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mLabs do more than simply create tech start-ups

Yehia Khedr Eldozdar's picture

Over the last few years, there has been a lot of excitement around the potential impact of digital technologies to solve challenges and create jobs in the developing world. Those championing this strategy for growth and development have turned to young entrepreneurs with wildly imaginative ideas that just might work — if only they had a little business training.
 
Since 2011, infoDev has been piloting entrepreneurship support programs across the globe and has helped establish a network of mLabs to support digital entrepreneurs. A 2014 assessment report, Do mLabs make a difference? found that these specialized incubators had helped develop nearly a hundred start-ups and created over 280 jobs. Our team returned to the mLabs to conduct a follow-up assessment and uncovered some interesting findings about their impact.
 

Participants networking at the Global Entrepreneurship Congress in South Africa. © Mutoni Karasanyi/ World Bank

Participants networking at the Global Entrepreneurship Congress. © Mutoni Karasanyi / World Bank

The broader context in which the mLabs operate today has changed significantly from even just three years ago. In Africa, the tech ecosystem has exploded to include over 300 tech hubs, and local start-ups raised over $360 million in 2016.
 
The mLabs were among the pioneer incubation programs in the countries they served, and the recent assessment credits them with helping prove the incubation model and enabling other tech hubs through knowledge sharing. At the same time, mLabs have had to continually adapt their service offerings and business models in response to rapidly changing ecosystems. Thus, when assessing the mLabs’ impact today, we looked beyond the number of start-ups and jobs created to better understand their relationship to the ecosystems they operate in and the entrepreneurs they serve.
 
What does it take to create a high-tech start-up?
 
Surprisingly, many of the entrepreneurs surveyed attributed their success to networking, whether formally or informally, with peers and mentors. The training on technical skills and business planning are certainly valuable, but in those moments when you’re struggling with the day-to-day challenges of launching a business, it helps to turn to a fellow entrepreneur who might have faced the same issues.

Second to networking, infrastructure – office space, internet access, and computers – was also highly valued by mLab entrepreneurs. This is an important finding for tech hubs struggling to find sustainability and suggests that leasing co-working space could be a potential revenue stream.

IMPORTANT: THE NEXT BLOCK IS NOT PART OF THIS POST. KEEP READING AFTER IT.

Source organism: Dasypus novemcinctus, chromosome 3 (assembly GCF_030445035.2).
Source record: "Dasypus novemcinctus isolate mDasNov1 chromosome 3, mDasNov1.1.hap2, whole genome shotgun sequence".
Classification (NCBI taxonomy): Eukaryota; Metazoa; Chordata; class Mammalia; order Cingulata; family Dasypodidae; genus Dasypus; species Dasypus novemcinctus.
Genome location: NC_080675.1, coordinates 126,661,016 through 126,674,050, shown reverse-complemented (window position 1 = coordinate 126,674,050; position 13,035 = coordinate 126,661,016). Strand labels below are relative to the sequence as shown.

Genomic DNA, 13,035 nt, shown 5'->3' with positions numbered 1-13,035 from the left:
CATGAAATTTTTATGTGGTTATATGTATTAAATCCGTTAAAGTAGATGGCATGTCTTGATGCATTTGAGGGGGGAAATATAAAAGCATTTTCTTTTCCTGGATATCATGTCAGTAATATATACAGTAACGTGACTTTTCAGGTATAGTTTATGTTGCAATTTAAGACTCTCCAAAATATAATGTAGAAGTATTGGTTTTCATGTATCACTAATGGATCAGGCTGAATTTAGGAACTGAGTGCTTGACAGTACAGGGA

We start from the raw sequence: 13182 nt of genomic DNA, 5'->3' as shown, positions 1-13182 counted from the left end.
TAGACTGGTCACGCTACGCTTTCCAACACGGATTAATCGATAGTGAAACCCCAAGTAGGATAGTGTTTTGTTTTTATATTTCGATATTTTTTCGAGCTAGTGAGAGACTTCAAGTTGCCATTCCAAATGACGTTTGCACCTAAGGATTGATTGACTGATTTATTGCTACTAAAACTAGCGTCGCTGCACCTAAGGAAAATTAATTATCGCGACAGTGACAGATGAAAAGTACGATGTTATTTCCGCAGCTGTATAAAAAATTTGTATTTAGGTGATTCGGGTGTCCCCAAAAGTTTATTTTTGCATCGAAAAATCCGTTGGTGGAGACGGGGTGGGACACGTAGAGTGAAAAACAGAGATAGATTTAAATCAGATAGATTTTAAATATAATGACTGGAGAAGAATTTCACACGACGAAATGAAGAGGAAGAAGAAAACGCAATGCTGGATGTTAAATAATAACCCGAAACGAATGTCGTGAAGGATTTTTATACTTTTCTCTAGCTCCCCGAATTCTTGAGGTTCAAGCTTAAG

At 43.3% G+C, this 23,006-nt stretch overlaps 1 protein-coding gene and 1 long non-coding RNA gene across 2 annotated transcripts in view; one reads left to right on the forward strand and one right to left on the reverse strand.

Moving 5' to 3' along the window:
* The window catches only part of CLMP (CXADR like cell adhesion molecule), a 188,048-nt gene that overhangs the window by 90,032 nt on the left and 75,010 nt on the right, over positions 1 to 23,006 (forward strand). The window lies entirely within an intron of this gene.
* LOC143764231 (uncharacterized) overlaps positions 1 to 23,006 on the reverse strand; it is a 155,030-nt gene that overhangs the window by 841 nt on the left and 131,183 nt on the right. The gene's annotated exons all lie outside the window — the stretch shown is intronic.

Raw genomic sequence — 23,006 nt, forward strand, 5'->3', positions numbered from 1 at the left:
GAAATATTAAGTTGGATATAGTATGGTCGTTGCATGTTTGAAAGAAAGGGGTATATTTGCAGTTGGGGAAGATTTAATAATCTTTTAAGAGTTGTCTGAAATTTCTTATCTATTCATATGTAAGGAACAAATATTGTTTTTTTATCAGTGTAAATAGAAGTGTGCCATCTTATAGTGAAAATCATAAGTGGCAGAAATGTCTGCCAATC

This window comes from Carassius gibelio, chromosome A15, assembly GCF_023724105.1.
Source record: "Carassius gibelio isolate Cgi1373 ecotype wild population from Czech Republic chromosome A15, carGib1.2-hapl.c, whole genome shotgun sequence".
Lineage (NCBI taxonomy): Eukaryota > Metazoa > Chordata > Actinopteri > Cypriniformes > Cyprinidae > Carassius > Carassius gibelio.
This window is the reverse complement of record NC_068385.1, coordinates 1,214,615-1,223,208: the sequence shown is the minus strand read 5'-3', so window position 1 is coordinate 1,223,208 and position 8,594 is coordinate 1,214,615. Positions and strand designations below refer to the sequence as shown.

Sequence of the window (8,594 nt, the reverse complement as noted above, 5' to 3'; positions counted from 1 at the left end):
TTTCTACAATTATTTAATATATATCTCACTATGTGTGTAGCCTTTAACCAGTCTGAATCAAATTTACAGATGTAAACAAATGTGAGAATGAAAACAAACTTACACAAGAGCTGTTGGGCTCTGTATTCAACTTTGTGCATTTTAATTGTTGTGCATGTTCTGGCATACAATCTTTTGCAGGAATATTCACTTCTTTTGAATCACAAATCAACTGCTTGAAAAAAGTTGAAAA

It’s important to note that the mLabs helped start-ups progress from the early stage of customer discovery to the later growth stages. On average, mLab-supported tech start-ups achieved an 84% survival rate. The challenge remains, however: What can we do to help these companies move from start-up to scale-up?
 
What’s Next?
 
The mLabs’ business model has proven its value in developing income-generating and economically viable start-ups. In addition, there are several examples of how these businesses have improved the lives of their customers — by delivering mobile-based academic materials to over 1.7 million students, or helping hundreds of farmers boosted their income by $155 per month; other start-ups have developed platforms to solve market inefficiencies in public transportation, affordable child care, and local tourism.
 
The report found that mLab-supported start-ups are on average financially healthier than their peer companies. However, several of the entrepreneurs surveyed recognized that achieving long-term viability in a developing country often required them to pivot toward business-to-business or business-to-government models. To survive the start-up “valley of death,” businesses are eager to gain more access to angel investors and receive additional support to accelerate and scale.
 
These findings confirm the demand for the recently launched infoDev’s regional and pan-African acceleration programs. Last fall, Jambar Tech Lab and Traction Camp were launched at CTIC Dakar and mLab East Africa, respectively, to provide personalized coaching and acceleration support to growth-oriented entrepreneurs and help them bridge this critical funding gap. This summer, XL Africa is searching across the continent for the highest-potential digital start-ups; companies will receive mentoring from global and local experts, learn through a tailor-made curriculum, and get access to potential corporate partners and investors.
 
The Do mLabs still make a difference assessment report is part of infoDev’s continued commitment to sharing knowledge and enabling entrepreneur support programs. To strengthen these efforts, infoDev is investing in rigorous measurement and evaluation practices in order to provide even more detailed analyses and insights in the future. As the mLabs continue to evolve, data-driven insights will become critical to better serving the needs of local entrepreneurs and increasing engagement with investors and tech communities from across the globe.